I’d rather chew on rocks than give up these jeans. It’s not because of the perfect way they cling to my curves. It’s not because I saved up for years to afford them. Hell, the money I’d spent on the sneakers laced up on my feet could’ve bought three pairs of the same jeans.
But they would never be the same jeans anyway.
For over five years, I’ve refused to replace this pair of denim. Sure, their color has faded. Gone is the bright, crisp blue that screamed they were new. The initial tight fit around the waist has been stretched like over-churned bubble gum. Okay, so the length has shrunk a bit and I look like I’m prepared for the high tide. Yes, there are stains sprinkled about – the very stains that embedded in the fabric like a parasite no matter how many times Mom scrubbed away at them. And no, I didn’t buy these jeans with premade rips and tears in the knees. I earned those damn jewels in my battle against the pavement. (The pavement always won, but who’s counting anyway?)
Beyond each and every imperfection and far past all the reasons I should throw them out, there’s one thing that remains – memories of my youth.
I prefer to scour thrift stores and garage sales for my clothes. It’s when I get to pretend I’m a bounty hunter on a mission to find the rare article of clothing before it becomes the latest revamped fashion trend. Other times, I imagine I’m an archaeologist mining my way through unwanted hand-me-downs only to discover the Holy Grail of forgotten apparel.
But with the impending new school year, Mom insisted we go to the department stores.
I had to endure over an hour of trying on clothes Mom picked out. Cute little jeans that had flowers embroidered down the side hems. Oh, let’s not forget, the bright white jeans that made Mom reflect on her younger years. (What teen girl takes the risk of wearing white pants at all?)
With Mom busy conversing with the sales lady, I knew I had to pounce.
Darting over to the clearance rack, I became the bounty hunter. The hangers screeched as I tore through clothes. Most of the jeans didn’t fit me – too big or too small and here I was stuck in size Awkward Petite Teen.
And then I saw them.
Drooping off a hanger like a hungover sloth, these bright blue jeans swayed and whispered, “Sup?” Tags pierced through the waist with mismatched neon prices slashed so many times you would’ve thought they were a victim from a horror movie. I snatched them off the rack and held them close to my chest. I wasn’t about to let someone pry them from my fingers.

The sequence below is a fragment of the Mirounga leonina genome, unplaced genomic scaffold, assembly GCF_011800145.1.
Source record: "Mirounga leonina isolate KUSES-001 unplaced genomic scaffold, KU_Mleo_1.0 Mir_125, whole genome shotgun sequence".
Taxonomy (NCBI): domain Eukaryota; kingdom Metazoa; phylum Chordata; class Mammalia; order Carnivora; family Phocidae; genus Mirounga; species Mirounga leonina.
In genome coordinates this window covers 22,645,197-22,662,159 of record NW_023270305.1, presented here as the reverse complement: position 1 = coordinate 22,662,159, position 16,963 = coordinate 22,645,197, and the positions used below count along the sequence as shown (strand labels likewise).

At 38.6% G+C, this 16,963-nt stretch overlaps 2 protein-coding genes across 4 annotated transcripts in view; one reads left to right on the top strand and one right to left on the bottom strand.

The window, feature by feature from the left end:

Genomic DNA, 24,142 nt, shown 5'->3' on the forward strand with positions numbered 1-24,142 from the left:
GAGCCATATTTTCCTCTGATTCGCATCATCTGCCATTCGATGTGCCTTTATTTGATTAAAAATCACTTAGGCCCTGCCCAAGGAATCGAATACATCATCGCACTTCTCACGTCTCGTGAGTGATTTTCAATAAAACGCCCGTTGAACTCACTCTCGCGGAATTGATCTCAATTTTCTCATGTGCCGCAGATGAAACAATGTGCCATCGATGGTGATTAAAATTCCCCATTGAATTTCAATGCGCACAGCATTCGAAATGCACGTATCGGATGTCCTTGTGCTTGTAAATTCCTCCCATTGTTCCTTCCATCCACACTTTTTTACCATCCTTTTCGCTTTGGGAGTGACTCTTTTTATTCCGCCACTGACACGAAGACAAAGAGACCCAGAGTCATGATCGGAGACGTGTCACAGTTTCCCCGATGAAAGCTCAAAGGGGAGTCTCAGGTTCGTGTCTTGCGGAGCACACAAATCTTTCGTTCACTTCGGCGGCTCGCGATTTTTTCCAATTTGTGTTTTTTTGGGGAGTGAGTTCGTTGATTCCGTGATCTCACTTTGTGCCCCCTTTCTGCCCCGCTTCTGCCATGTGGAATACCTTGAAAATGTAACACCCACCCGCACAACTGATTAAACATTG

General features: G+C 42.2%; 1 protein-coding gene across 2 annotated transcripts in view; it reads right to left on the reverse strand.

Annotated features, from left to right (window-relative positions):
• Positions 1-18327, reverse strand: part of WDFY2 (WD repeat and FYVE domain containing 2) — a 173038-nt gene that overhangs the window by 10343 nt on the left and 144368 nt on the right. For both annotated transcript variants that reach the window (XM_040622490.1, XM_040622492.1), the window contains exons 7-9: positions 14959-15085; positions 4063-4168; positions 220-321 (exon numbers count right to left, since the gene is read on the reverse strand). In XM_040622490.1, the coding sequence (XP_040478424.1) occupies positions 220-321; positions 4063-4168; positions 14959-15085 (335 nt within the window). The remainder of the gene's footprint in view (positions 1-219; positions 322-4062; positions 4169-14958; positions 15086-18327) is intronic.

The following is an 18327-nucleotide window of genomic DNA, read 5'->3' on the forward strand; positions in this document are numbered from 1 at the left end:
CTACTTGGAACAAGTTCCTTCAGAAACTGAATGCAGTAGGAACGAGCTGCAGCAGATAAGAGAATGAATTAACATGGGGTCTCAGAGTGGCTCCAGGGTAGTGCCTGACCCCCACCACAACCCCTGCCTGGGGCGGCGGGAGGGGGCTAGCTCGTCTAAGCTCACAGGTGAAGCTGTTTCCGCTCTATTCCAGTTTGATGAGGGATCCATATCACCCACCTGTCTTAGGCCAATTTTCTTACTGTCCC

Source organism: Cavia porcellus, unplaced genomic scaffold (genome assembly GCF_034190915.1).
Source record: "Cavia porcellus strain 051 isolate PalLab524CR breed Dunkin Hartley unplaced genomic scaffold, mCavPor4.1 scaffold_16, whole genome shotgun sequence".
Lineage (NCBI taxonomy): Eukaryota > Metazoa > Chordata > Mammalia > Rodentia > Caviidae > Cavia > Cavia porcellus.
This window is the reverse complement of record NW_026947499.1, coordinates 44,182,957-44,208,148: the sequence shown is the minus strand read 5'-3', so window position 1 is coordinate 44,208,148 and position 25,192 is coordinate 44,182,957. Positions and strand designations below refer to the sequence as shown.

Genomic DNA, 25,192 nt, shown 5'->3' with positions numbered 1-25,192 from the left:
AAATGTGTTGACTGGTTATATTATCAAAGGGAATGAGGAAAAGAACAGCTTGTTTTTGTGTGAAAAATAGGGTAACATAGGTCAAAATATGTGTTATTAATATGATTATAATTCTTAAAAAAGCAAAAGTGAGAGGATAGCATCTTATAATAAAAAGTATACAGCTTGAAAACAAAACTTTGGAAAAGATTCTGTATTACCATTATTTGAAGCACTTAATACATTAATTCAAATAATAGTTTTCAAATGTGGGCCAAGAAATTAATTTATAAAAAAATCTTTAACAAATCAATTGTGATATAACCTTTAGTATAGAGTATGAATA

After a quick trip to the dressing room, I swirled around in these jeans with a proud smile plastered on my face. I plucked the tag from the waist and handed it over to the sales lady along with my old jeans. Of course I didn’t take them off. I wanted to die in these jeans.
And that was only the beginning.
Over the years, these jeans and I have been through it all. That battle with the blacktop? Yep, I busted my knees against the pavement from trying to ollie on a skateboard that wasn’t mine in the hopes of impressing the kids at the skate park. I wear those rips with pride. They show the world I’m not afraid of falling.
All the grease stains lining the side hems are from the countless Friday nights that began with pepperoni pizza. To think I could’ve been stuck with the jeans Mom picked out. I’d be using napkins for my greasy fingers in the fear of smearing the pretty daises on the sides. As much as Mom hates it, those stains proclaim I’m not the cleanest and girls shouldn’t expect to be.
Now, these jeans also carry a secret. That belt loop on the left side dangling with busted threads? It came from a night where I sneaked out of the house. What? I never claimed to be an angel.
I met Erik at the park far beyond my curfew. We laughed as we challenged each other on the swings, daring one another to jump farther and farther without impaling our face in the tanbark. By that time, hormones decided to widen my hips. My poor jeans got caught in the chain and I nearly ate wood chips as a late-night snack. Erik laughed the hardest as I pleaded for him to help me. After jiggling the chain, I was free and looked up into those dark brown eyes. I kissed him so hard he should’ve shattered to pieces. These jeans will never be able to hold up a belt, but they remind me that I’m in charge of my own destiny.
I know that one day I’ll have to pack up these worn-out jeans. The impending adulthood looming over my head whispers that day is bound to come sooner than I expect. However, I can’t get rid of these jeans. I’ll store them up in my closet until the time comes for me to hopefully pass them onto my child. Because these jeans aren’t just strips of fabric; woven in each stitch and fiber is a piece of me that defines who I am. In these jeans, I’m comfortable being simply me.
Until next post,